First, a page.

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Loneliness is the feeling of being alone or isolated, even when you're surrounded by people. It's a sense of not having the connection or companionship you desire.

Research tells us that loneliness could become an international health crisis, with wide spreading negative impacts on physical and mental health and the economy. While most people may experience loneliness throughout their lifetime, emerging research shows that Autistic adults may experience higher levels of loneliness than non-Autistic people.

How can we measure loneliness of Autistic people? Do we measure it in the same way as we do for non-Autistic people? What influences loneliness in Autistic adults? What recommendations should be made to support services, therapists, parents and caregivers to support Autistic adults in reducing their loneliness levels?

The research

Before we try to measure loneliness, we are completing a phase of research where we will seek expert feedback on the survey items. In our research, experts are Autistic people and academic researchers who focus on loneliness research in other cohorts. After the items are all reviewed, we’ll use best practice to make sure the survey is accessible. Then, we’ll begin recruitment!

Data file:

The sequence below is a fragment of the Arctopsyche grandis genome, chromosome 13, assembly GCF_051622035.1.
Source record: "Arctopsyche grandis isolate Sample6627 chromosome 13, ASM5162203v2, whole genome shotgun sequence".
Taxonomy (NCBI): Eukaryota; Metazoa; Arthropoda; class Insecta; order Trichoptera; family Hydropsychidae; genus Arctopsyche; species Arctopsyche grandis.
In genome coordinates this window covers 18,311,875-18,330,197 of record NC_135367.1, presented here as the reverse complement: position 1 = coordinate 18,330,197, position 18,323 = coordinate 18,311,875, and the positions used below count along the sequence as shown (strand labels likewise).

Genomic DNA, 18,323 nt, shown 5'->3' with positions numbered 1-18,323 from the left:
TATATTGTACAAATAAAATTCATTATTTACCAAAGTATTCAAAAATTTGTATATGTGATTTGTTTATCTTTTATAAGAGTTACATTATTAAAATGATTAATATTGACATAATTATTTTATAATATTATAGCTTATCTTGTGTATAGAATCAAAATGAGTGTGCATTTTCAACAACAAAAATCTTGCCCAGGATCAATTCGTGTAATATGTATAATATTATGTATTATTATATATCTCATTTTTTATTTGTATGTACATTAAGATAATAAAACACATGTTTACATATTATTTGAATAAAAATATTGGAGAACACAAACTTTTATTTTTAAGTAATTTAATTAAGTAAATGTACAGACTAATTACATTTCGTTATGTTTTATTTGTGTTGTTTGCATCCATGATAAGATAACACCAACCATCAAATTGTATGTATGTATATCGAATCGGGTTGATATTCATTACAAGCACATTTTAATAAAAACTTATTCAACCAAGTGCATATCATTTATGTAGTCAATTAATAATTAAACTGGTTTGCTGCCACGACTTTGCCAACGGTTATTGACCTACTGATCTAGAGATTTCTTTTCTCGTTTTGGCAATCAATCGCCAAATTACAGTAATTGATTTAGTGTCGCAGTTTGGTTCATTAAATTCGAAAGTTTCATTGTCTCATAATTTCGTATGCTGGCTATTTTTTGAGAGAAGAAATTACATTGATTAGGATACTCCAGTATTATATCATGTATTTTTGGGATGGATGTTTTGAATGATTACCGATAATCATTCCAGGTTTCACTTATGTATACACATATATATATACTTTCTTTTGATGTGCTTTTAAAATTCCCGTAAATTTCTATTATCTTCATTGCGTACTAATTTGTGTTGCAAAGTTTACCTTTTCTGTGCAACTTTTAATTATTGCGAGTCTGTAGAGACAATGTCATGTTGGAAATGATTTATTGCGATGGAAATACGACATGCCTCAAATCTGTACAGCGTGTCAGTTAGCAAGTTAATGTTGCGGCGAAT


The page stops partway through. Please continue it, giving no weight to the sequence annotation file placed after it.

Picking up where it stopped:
Find out more or take part

We are looking for both Autistic and non-Autistic participants for this survey. To participate, you need to be over 18 years of age. You can choose to participate by completing the survey yourself or doing it over the phone or Zoom with a researcher.

Register your interest by completing the form below and we’ll contact you when we are ready to recruit participants for this study:

Making a difference

This study aims to fill a gap in the research by investigating what influences loneliness of Autistic adults and how loneliness can be measured. We want to know what is related to loneliness for autistic people, so we’ll explore things like anxiety, camouflaging, and depression to see how they are related to loneliness.

The findings from this study will enable us to create a guide containing recommendations on how support services, therapists, parents and caregivers can support Autistic adults in reducing their loneliness levels.

Research team

Dr Abbey Love, Lead Researcher ARCAP

Dr Vicki Gibbs, ARCAP

Dr Ru Ying Cai, ARCAP

Dr Chris Edwards, ARCAP

Dr Kana Umagami (Japan)

Dr Michael Toland (USA)






Autism Spectrum Australia (Aspect)